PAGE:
As a non-vegan, non-cook, Jennie (the Officer) confessed to me recently that tofu is super intimidating.
What's the difference between silken tofu and other tofu? What do you do with it? What does it taste like??? How do you prepare it?
All excellent questions.
Let's start with the basics. Tofu tastes like... nothing. Really. It tastes like whatever you make it taste like. (So, to those of you who say that tofu tastes like sh*t, you're doing it wrong.) I've used regular tofu as a sandwich filler, like a mock-egg salad, and as a taco filling. I've marinated and grilled up tofu "steaks", and cubed and fried it for salad (see Lemony Tofu Skillet Salad). Silken tofu is, well, silky in texture. I've used that in desserts, like "cheese"cake, and in sauces (mmmm, Alfredo) and dressings.
What I'm calling "regular" tofu (I'm not sure it has an official name) comes water-packed in a plastic package. The varieties include soft, firm, and extra-firm. For most recipes, I use firm or extra-firm. (On this blog, I will always explain which kind I used and why). This kind of tofu has a sort of spongy texture. You can achieve a denser texture, however, by pressing excess water out of it.
[I also read in a cookbook once that, if you first freeze the tofu overnight, then defrost and press it, you will get a better, even denser-er texture. I've actually done it before, and unknown cookbook author was right. But really, who has time to "plan ahead" like that? Certainly not me.]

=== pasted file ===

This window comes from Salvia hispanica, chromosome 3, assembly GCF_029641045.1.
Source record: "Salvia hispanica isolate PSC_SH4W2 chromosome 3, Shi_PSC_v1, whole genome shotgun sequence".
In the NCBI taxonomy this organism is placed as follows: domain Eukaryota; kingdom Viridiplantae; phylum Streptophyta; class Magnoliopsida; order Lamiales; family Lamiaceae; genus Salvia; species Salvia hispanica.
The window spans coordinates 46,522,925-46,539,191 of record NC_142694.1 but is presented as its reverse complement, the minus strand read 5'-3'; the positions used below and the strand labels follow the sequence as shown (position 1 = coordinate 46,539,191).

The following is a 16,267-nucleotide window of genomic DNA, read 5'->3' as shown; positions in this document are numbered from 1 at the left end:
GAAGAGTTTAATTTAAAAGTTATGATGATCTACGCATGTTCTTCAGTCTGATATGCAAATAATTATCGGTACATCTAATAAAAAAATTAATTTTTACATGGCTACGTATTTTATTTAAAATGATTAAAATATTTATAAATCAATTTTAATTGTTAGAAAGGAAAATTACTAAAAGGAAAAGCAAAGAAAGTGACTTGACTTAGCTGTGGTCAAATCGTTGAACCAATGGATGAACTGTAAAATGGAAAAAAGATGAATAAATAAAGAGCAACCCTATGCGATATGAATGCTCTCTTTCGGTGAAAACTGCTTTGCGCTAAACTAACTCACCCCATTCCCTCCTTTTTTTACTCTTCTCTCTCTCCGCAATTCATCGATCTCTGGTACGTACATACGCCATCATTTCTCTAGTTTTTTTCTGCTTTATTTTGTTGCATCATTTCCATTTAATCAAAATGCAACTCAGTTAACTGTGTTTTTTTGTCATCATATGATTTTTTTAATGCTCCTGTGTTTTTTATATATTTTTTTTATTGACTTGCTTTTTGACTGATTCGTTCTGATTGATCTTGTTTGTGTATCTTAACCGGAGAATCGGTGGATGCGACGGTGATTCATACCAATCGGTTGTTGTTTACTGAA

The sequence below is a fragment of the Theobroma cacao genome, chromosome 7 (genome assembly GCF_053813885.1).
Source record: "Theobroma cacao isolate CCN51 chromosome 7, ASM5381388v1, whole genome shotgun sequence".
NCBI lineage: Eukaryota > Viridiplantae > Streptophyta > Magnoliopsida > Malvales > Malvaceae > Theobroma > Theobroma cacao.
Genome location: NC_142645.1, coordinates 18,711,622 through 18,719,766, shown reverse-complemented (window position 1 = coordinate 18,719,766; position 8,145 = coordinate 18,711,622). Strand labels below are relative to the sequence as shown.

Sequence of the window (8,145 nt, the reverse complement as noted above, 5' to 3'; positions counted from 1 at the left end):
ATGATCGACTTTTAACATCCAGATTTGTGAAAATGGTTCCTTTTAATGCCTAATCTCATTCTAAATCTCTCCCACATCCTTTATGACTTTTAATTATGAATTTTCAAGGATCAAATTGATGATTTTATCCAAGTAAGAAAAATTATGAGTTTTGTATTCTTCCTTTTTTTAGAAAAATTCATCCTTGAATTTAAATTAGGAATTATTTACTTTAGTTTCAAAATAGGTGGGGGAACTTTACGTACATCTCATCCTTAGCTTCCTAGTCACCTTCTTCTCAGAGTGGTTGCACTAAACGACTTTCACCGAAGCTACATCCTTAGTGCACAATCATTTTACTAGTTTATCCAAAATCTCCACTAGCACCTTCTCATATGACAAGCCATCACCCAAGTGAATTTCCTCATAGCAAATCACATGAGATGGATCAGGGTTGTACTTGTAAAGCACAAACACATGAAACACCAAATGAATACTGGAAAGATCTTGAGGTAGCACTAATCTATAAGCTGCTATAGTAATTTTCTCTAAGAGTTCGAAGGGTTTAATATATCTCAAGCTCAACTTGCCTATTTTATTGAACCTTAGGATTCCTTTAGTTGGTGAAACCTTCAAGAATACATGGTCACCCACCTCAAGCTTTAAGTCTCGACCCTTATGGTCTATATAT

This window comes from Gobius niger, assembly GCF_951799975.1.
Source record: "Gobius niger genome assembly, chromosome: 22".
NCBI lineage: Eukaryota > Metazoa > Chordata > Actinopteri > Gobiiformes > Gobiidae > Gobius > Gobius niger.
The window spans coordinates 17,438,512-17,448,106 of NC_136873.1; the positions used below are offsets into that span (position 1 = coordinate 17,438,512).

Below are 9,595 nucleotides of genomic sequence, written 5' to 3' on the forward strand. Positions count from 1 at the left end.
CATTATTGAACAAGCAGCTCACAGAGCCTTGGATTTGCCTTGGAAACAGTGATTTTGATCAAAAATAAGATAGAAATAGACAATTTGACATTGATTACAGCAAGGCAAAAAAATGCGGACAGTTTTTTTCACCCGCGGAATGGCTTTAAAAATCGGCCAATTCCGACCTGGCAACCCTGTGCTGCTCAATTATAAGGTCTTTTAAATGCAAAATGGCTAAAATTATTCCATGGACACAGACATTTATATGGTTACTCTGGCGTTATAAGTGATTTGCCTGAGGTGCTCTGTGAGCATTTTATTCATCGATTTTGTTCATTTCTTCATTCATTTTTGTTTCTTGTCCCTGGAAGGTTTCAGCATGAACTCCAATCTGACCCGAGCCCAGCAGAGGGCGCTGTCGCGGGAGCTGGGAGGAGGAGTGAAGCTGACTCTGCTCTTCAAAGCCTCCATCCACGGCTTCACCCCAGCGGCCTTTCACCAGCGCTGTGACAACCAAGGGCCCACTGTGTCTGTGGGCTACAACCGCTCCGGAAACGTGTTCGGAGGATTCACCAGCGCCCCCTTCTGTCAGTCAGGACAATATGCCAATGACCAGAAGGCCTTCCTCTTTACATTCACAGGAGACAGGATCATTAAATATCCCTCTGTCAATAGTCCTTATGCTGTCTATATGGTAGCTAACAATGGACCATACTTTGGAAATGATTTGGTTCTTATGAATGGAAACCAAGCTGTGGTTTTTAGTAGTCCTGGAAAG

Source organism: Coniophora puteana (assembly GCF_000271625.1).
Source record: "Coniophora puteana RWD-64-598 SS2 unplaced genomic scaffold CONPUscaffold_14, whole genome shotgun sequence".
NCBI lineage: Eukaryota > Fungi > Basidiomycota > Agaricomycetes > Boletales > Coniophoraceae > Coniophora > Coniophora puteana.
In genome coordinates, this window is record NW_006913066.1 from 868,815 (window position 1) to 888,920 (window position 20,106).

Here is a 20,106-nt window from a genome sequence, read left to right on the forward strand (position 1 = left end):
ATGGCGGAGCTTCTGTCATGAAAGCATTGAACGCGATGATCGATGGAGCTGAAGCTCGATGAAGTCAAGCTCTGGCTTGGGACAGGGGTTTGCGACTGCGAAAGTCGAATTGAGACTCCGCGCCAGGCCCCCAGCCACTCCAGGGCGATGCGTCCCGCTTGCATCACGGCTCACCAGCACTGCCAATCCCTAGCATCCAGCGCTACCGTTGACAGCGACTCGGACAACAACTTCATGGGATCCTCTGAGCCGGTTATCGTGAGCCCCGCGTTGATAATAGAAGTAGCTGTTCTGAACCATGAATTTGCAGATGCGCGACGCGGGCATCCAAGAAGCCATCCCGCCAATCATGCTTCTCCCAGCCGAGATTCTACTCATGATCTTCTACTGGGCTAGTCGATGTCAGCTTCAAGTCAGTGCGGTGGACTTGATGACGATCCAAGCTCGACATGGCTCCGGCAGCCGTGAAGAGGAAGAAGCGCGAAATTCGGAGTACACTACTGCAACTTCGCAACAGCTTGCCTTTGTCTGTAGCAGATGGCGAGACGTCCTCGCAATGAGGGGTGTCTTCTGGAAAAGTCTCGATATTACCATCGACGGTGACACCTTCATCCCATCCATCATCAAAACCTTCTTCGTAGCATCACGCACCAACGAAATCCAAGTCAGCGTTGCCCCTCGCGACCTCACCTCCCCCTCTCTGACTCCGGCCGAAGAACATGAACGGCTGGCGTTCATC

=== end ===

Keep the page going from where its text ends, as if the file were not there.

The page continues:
You can buy fancy tofu presses (google it, if you feel the need), but it works just as well to press the tofu between two plates with a heavy object on top (try a large can of tomatoes or something. Do not use a bottle of wine. Trust me on this.). Just let it sit for about 15 or 20 minutes while you're prepping the other ingredients. Drain the water occasionally. Try to keep the tofu block intact.
*A quick note before we get started: Turmeric is an herb that is used to make the tofu (and everything else it touches) yellow. (In fact, that's where mustard gets its color from.) It doesn't have much of a flavor, but it is a natural anti-inflammatory, so that's cool. Up until today, I have always used turmeric in my scrambled tofu. Unfortunately, I couldn't find mine for the life of me until about an hour after I was done cooking. Anyhow, use it or don't use it, it won't make much of a difference. I just wanted you to be aware that your dish will look waaaay more yellow than mine if you use it.
*PPS: I talked too much about tofu and forgot to educate you on the awesomeness that is nutritional yeast. If you're unfamiliar with it, read this lovely piece, thoughtfully put together by Susan from fatfreevegan. (What can't that woman do?!)
12 oz firm or super-firm tofu, pressed
1 small onion, chopped (or 1 cup frozen chopped onion)
2 cloves garlic, minced
1 cup shredded carrots
1 small red pepper (or pepper of your choice), chopped
15 oz can black beans, drained and rinsed
1/4 cup nutritional yeast (more, if you're an addict like me)
1 tsp ground cumin
1/2 tsp chipotle chile powder
1/4 tsp turmeric (optional)
Salt and pepper to taste
1 Tbsp soy/almond/other milk
2 tsp Dijon mustard
Sprinkle of dried cilantro, if desired
Press your tofu. (You know how; we just talked about this above.) While it's pressing, chop veggies, if need be. In a large skillet pan or wok, saute onions and garlic in 2 tablespoons of water on medium heat for about 5 minutes. Add carrots and pepper, and cook about 5 minutes more. Add more water, one tablespoon at a time if veggies are starting to stick. Add beans and stir to mix well. This is what we've got so far: